A photograph of a watercolor by Louis Roux. The photo notes that the painting is owned by Amos Nichols. The bark Herbert Black was built in 1873 in Searsport by Marlboro Packard and stranded in Preston, England in 1919.
In 1895, Defender was built at the Herreshoff Company in Bristol, Rhode Island and successfully defended the America's Cup, with a crew from Deer Isle, Maine. Defender was radical, having a bronze bottom and aluminum topsides, creating a floating battery, which dissolved aluminum. She was dismantled in 1901, but was functional long enough to challenge the new Columbia in 1899 to become the Cup defender.
The Nabraska (sic) Nebraska was one of hundreds of packets (ships operating on schedule) sailing the Atlantic before the Civil War. She was built in Newburyport, Massachusetts in 1845, for New York owners, and sailed to Liverpool that year and to Marseilles in 1847. She made at least one trip to China (1850), and like many packets, she switched to the southern cotton trade and was lost off Texas in 1857.
The British prided themselves on winning single-ship fights against the French. In June 1798, the 38-gun British frigate HMS Seahorse, under the command of Captain Edward J. Foote, captured the French frigate Le Sensible off the coast of Sicily. The battle, much of which took place at close quarters, lasted less than 15 minutes.
George Wasson, from a Brooksville family of shipbuilders and seafarers, painted and wrote about coastal Maine and the Penobscot Bay in the last decades of the 19th century and the early 20th. The Museum owns his last boat,Wave Crest, built in Brewer in 1916. This painting's donor's father, Percival Cushman, worked on Wave Crest with Wasson and cruised with him. When Wasson died Cushman inherited the boat and sailed out of Sorrento until boat was given to Frank Hatch who gave it to the Museum.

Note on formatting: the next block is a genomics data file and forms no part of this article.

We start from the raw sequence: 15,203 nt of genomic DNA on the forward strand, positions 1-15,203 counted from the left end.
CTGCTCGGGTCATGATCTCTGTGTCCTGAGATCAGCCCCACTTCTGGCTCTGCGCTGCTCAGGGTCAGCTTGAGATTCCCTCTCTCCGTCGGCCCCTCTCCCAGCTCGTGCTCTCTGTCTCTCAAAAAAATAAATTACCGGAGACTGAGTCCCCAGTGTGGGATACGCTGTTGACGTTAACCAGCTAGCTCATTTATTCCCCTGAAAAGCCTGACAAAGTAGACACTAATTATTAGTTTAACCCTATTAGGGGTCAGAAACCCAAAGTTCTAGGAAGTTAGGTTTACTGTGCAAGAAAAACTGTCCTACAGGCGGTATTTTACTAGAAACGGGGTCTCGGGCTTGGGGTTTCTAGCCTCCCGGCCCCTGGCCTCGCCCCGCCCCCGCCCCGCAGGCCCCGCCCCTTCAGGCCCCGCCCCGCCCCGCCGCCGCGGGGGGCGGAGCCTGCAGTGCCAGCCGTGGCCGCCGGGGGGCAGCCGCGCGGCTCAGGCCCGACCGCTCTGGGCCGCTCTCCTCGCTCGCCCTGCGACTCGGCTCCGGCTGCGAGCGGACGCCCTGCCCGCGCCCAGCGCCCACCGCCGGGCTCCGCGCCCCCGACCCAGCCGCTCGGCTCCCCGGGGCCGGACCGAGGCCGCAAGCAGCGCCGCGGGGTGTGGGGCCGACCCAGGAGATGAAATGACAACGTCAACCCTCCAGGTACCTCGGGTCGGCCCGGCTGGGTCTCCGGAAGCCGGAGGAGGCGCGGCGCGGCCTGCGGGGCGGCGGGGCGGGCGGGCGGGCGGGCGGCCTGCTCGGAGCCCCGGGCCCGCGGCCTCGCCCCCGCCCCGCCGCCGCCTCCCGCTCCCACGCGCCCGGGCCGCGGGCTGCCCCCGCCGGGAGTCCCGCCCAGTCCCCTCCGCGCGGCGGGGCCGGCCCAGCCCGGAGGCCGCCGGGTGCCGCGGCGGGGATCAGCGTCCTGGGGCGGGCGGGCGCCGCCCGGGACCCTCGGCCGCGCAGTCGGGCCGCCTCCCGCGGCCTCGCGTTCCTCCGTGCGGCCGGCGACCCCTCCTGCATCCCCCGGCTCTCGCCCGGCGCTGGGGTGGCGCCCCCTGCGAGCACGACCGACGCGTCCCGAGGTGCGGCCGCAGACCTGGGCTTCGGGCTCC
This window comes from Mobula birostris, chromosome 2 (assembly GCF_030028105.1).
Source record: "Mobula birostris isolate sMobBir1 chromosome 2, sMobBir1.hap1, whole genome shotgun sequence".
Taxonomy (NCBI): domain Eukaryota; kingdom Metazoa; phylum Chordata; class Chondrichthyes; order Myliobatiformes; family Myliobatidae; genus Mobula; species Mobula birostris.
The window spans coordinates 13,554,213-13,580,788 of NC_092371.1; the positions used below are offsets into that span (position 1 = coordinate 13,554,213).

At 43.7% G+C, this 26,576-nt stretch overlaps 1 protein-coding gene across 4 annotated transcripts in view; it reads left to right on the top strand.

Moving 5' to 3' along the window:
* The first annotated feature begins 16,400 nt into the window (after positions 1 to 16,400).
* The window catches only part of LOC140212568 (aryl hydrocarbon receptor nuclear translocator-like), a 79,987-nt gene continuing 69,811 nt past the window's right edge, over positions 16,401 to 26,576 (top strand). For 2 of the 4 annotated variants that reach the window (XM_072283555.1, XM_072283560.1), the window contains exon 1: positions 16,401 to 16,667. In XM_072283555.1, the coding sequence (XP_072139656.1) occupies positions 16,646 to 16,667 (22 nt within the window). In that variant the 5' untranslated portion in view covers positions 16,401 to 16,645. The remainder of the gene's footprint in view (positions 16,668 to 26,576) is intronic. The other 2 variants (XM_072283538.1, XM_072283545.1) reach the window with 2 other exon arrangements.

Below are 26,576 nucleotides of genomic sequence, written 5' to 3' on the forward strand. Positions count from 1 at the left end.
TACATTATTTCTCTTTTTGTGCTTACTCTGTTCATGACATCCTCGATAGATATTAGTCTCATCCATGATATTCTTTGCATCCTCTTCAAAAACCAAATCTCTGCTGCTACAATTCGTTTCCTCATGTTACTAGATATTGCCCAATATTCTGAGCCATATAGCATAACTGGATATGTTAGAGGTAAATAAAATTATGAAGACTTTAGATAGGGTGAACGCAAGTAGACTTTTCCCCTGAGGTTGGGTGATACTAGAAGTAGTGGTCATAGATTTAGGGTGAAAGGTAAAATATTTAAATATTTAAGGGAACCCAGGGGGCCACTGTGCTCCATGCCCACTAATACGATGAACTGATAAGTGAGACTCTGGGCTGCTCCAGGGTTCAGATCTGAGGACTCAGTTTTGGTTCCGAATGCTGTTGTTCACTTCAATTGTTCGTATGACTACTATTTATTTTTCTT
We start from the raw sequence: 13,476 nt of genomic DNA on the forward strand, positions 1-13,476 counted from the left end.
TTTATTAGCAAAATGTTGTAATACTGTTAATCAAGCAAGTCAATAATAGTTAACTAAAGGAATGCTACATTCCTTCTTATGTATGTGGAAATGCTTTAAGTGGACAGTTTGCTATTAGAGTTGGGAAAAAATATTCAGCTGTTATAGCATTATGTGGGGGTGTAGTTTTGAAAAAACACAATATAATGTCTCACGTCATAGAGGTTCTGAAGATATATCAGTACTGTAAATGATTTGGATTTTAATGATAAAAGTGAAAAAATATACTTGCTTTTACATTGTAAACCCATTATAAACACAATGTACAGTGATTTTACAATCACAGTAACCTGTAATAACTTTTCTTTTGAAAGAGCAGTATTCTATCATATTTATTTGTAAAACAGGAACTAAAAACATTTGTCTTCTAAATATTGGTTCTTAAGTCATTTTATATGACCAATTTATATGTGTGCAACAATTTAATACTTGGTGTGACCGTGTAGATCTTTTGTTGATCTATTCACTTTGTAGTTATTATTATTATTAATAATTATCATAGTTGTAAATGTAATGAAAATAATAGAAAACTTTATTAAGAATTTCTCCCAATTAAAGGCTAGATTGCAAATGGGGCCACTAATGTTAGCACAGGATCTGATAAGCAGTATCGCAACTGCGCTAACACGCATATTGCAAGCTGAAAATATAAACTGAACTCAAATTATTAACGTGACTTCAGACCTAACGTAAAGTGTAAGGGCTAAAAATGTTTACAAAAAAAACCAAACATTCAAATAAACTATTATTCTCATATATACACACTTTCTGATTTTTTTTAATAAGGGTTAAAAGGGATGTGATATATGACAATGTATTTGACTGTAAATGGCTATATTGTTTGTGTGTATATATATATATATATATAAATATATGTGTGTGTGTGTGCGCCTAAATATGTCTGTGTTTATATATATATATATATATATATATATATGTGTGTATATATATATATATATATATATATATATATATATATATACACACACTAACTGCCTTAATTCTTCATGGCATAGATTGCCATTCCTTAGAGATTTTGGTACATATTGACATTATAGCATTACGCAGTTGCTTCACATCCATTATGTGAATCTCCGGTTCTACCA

The John Carver was a bark built at the Carver yard in 1841, well before Waldo Pierce was born. Until 1870 she was Searsport owned then sold to New Bedford as a whaler. This painting does give the artist's impression of what the Searsport shore looked like, and shows the cords of wood in the foreground needed to heat houses in winter.
The Augusta E. Herrick was built in Gloucester, Massachusetts in 1877 for William P. Herrick, a highly successful Swans Island, Maine, mackerel fisherman. Modeled and built by Daniel Poland, Herrick wanted a yacht-like vessel. He also wanted a fast vessel, and he got one that was fast both reaching and running. The bow was relatively long and fine. She was the only centerboard schooner built for the Banks fisheries; Herrick wanted the centerboard in order to be able to work in and out of some shallow Maine ports. Herrick sailed her until he sold her to Boston in 1891.
One of seven 3-masted schooners built by Bath's Goss & Sawyer yard in 1873. This one was for a Taunton, Massachusetts captain, J.M. Phillips, who sailed with a few breaks until 1886. After his death about 1898, his wife continued to own the vessel. These 3-masted schooners were the most common schooners in the coasting trades.
Senator Weber was built in Boston in 1853 as the ship Wellfleet. She sailed for Enoch Train’s Boston Liverpool Line of packets in 1854, then transferred to the Regular Line, sailing in the Boston-New Orleans cotton packet trade. The Civil War idled ships like the Wellfleet, and she was sold to Hamburg, Germany in 1863. There she was renamed Senator Weber and flew the flag of Hamburg. This painting was done when she was still the Wellfleet. It descended in the family of the American captain, Henry S.
The Endymion was a 40-gun British frigate of 1277 tons and 159 feet in length. She had a crew of 320 men when launched on the Thames in 1797. The President was a 44-gun American frigate built in New York City in 1800. This vessel fired the first shot of the war (of 1812) during a skirmish with the British frigate Belvidera on the evening of June 23, 1812.